General Practitioner, Jessop Medical Practice, Church Farm Primary Care Centre, Ripley, UK
Received date: 16 March 2010; Accepted date: 22 December 2010
Impact factor (IF) is a contentious issue. Academics have become obsessed by it. And little wonder. It has weighed their performances, measured their publi-cations and even, in part, influenced funding and the scoring of research units through the research assess-ment exercise (RAE). But while the RAE, which was used by the Higher Education Funding Council of England to survey the quality of research in British universities, was based on peer review of an academic department’s research, it is being replaced by the Research Excellence Framework (REF), which will rely far more heavily on statistical measures of research quality, such as IF. Publish consistently in high IF journals and an academic’s research grants will stead-ily grow, their international profile burgeoning. Fail to do so and the flow of grant funding will slow and, perhaps, research quality will diminish. The old maxim ‘publish or perish’ still holds true.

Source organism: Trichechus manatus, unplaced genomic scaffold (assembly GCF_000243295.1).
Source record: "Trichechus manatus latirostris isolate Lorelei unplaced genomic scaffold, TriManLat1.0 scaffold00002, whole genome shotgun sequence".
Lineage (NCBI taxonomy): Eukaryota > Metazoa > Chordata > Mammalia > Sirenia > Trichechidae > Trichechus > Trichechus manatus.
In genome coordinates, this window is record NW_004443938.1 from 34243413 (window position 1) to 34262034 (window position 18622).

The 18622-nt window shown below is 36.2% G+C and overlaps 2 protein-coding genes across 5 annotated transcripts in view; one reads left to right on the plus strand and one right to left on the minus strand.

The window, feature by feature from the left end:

The concern of many, especially those in the field of primary care research, is that an overemphasis on IF may not give a true measure of the impact of research on society as a whole. There have been a number of attempts at developing alternative scoring systems to include a measure of ‘societal impact’. A British team developed a ‘pay back model’ which outlines five di?erent categories of outcome from research, journal IF being only one of a number of measures. Based on this work an Australian study attempted to develop a feasible way of assessing the impact of primary health-care research by assessing four funded research projects. They concluded that the project with the highest impact overall was the one which had no peer reviewed publications. They considered that the strongest path-ways to impact in primary healthcare research are formed by strong collaborative links, personal relation-ships and the involvement of practitioners, healthcare managers and policy makers in defining the research question and process, as well as good dissemination and the involvement of credible champions. Based on their study they expanded the Buxton and Hanney Payback Framework for measuring the impact of research.